Drawing inspiration from the work of the late Polish scholar and human rights advocate, Wiktor Osiatyński, this conference seeks to reclaim solidarity as an affirmative agenda for responding to these external and internal threats. Osiatyński played an instrumental role in fostering civil and political rights mobilization and the democratic transition of many states in Central and Eastern Europe. His work in the Helsinki Foundation for Human Rights and as a board member of the Open Society Foundations had a profound impact on programs ranging from the rule of law and constitutional development to gender-based violence and health and substance use.

In celebration of the 15th anniversary of the Human Rights Institute, this conference will consider the history and origins of human rights and the ability of the movement to meet future challenges. Osiatyński worked closely with faculty and students at the University of Connecticut to help build the Human Rights Institute into one of the leading interdisciplinary programs on human rights. Towards the end of his life, Osiatyński reflected with the Institute on the meaning of Trump’s election, Brexit, inequality, and the rise of illiberal politics. Osiatyński called for human rights advocates and scholars to challenge the ascent of nationalism and fear, urging the use of new methods and means of human rights work to protect the rights of all.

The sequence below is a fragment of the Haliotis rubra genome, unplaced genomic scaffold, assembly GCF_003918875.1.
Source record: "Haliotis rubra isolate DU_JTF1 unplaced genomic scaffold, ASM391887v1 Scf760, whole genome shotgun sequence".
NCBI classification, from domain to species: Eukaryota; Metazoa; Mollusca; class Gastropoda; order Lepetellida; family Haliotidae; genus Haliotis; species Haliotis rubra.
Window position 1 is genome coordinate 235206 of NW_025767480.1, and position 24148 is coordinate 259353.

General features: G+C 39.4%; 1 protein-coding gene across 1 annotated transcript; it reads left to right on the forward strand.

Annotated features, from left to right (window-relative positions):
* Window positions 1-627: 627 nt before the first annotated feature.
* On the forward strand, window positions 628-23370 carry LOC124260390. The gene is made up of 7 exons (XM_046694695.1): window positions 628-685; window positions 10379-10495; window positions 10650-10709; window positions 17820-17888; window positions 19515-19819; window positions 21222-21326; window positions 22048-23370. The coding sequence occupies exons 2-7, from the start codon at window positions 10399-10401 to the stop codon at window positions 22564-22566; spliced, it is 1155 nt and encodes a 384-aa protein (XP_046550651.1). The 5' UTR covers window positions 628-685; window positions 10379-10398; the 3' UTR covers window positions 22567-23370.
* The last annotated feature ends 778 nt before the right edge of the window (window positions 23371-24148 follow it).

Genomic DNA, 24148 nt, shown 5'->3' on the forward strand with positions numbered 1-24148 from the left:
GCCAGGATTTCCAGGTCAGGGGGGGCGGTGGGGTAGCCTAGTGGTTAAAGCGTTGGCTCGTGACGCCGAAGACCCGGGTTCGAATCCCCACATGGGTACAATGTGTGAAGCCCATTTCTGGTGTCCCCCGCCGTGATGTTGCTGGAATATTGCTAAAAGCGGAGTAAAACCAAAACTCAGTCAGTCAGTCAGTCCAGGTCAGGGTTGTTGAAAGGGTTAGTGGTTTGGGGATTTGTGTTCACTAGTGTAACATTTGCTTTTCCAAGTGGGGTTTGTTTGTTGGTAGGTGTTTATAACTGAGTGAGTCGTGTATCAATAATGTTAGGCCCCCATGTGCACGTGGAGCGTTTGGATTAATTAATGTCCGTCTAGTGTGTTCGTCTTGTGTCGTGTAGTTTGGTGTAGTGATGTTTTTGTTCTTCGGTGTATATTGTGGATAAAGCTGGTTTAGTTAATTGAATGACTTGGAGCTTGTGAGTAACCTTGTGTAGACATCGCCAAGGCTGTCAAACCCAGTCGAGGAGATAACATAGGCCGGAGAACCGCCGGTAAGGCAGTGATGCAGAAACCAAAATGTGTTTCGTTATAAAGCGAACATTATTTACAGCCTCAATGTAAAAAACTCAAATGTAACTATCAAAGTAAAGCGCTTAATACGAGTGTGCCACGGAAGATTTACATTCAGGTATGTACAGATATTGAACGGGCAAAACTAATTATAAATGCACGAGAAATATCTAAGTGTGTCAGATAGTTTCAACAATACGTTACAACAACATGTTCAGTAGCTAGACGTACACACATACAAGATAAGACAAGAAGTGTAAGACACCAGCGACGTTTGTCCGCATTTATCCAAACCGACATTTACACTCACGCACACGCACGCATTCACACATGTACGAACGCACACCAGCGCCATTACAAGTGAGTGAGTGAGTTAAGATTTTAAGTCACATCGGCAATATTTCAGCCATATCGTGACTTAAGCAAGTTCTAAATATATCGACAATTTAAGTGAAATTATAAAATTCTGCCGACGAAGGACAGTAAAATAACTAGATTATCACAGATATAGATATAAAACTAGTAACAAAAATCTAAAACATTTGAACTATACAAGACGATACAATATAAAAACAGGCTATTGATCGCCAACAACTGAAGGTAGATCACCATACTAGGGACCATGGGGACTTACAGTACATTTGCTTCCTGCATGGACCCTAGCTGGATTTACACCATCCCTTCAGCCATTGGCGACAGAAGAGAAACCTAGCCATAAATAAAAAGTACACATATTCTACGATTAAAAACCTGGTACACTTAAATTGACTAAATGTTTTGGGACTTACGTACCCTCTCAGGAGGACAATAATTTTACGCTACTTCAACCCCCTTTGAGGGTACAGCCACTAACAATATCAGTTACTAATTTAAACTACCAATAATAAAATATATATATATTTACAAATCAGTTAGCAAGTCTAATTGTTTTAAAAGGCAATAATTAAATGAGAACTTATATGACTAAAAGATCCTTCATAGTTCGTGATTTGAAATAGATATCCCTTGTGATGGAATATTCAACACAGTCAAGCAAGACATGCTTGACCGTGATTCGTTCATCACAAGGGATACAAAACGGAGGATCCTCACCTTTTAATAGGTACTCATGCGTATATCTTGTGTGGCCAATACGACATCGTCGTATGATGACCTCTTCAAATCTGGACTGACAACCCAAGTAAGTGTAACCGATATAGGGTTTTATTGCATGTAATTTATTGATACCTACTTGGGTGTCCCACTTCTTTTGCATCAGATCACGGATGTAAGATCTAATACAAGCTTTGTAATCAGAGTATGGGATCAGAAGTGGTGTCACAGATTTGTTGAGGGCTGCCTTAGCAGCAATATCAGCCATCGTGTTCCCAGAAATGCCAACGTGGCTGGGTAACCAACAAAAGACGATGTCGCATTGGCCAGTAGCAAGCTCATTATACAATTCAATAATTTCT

Taking inspiration from Osiatyński’s words, this conference will consider the meaning of solidarity and its role in creating an affirmative agenda for responding to the challenges facing the human rights movement in the 21st century. The conference will begin with a high level discussion of current threats to solidarity in human rights work, followed by panels designed to consider these issues in historical perspective as well as addressing the particular challenges in areas such as international criminal law and economic justice.

Conference Outline


All panels on April 4th will take place in the Thomas J. Dodd Research Center.

9:00am-9:45am – Welcome and Opening: Recognition of Wiktor Osiatyński’s Work and Legacy

10:00am-11:15am – Opening Keynote Panel:  Solidarity and Human Rights